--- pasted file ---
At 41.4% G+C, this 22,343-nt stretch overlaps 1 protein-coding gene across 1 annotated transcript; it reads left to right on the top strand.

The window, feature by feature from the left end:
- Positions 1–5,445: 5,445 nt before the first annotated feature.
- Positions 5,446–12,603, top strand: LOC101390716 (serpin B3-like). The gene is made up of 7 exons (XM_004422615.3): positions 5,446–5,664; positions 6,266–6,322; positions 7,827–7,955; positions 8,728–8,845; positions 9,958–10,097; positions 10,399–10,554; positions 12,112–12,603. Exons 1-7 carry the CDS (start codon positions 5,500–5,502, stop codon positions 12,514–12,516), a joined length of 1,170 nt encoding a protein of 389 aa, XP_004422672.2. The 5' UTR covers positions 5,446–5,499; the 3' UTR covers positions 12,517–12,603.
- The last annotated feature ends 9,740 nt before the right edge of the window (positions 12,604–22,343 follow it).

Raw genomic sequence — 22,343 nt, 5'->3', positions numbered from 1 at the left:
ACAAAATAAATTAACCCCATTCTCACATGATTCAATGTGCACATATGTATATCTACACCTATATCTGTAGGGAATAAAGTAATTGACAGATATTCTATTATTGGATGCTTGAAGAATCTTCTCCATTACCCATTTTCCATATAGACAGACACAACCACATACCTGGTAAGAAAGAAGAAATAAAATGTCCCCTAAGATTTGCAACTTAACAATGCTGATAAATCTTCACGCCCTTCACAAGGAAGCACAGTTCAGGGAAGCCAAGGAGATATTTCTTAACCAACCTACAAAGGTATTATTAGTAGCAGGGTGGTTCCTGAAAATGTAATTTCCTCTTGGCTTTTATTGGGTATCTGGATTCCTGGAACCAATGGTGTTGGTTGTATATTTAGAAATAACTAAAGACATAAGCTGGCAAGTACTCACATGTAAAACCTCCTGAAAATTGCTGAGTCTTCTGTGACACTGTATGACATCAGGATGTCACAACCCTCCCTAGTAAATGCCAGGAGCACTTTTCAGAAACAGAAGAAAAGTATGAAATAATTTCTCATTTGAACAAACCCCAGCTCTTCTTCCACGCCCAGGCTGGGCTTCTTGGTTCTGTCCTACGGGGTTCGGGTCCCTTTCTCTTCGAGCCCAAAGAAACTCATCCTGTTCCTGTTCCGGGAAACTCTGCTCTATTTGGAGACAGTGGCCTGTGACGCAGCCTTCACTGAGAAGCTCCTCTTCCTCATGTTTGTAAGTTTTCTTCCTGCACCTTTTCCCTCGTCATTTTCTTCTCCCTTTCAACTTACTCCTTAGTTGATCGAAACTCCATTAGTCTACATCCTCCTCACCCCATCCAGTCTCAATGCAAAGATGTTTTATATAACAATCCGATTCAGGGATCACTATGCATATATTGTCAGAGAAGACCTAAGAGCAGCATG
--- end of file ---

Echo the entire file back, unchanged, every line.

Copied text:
At 41.4% G+C, this 22,343-nt stretch overlaps 1 protein-coding gene across 1 annotated transcript; it reads left to right on the top strand.

The window, feature by feature from the left end:
- Positions 1–5,445: 5,445 nt before the first annotated feature.
- Positions 5,446–12,603, top strand: LOC101390716 (serpin B3-like). The gene is made up of 7 exons (XM_004422615.3): positions 5,446–5,664; positions 6,266–6,322; positions 7,827–7,955; positions 8,728–8,845; positions 9,958–10,097; positions 10,399–10,554; positions 12,112–12,603. Exons 1-7 carry the CDS (start codon positions 5,500–5,502, stop codon positions 12,514–12,516), a joined length of 1,170 nt encoding a protein of 389 aa, XP_004422672.2. The 5' UTR covers positions 5,446–5,499; the 3' UTR covers positions 12,517–12,603.
- The last annotated feature ends 9,740 nt before the right edge of the window (positions 12,604–22,343 follow it).

Raw genomic sequence — 22,343 nt, 5'->3', positions numbered from 1 at the left:
ACAAAATAAATTAACCCCATTCTCACATGATTCAATGTGCACATATGTATATCTACACCTATATCTGTAGGGAATAAAGTAATTGACAGATATTCTATTATTGGATGCTTGAAGAATCTTCTCCATTACCCATTTTCCATATAGACAGACACAACCACATACCTGGTAAGAAAGAAGAAATAAAATGTCCCCTAAGATTTGCAACTTAACAATGCTGATAAATCTTCACGCCCTTCACAAGGAAGCACAGTTCAGGGAAGCCAAGGAGATATTTCTTAACCAACCTACAAAGGTATTATTAGTAGCAGGGTGGTTCCTGAAAATGTAATTTCCTCTTGGCTTTTATTGGGTATCTGGATTCCTGGAACCAATGGTGTTGGTTGTATATTTAGAAATAACTAAAGACATAAGCTGGCAAGTACTCACATGTAAAACCTCCTGAAAATTGCTGAGTCTTCTGTGACACTGTATGACATCAGGATGTCACAACCCTCCCTAGTAAATGCCAGGAGCACTTTTCAGAAACAGAAGAAAAGTATGAAATAATTTCTCATTTGAACAAACCCCAGCTCTTCTTCCACGCCCAGGCTGGGCTTCTTGGTTCTGTCCTACGGGGTTCGGGTCCCTTTCTCTTCGAGCCCAAAGAAACTCATCCTGTTCCTGTTCCGGGAAACTCTGCTCTATTTGGAGACAGTGGCCTGTGACGCAGCCTTCACTGAGAAGCTCCTCTTCCTCATGTTTGTAAGTTTTCTTCCTGCACCTTTTCCCTCGTCATTTTCTTCTCCCTTTCAACTTACTCCTTAGTTGATCGAAACTCCATTAGTCTACATCCTCCTCACCCCATCCAGTCTCAATGCAAAGATGTTTTATATAACAATCCGATTCAGGGATCACTATGCATATATTGTCAGAGAAGACCTAAGAGCAGCATG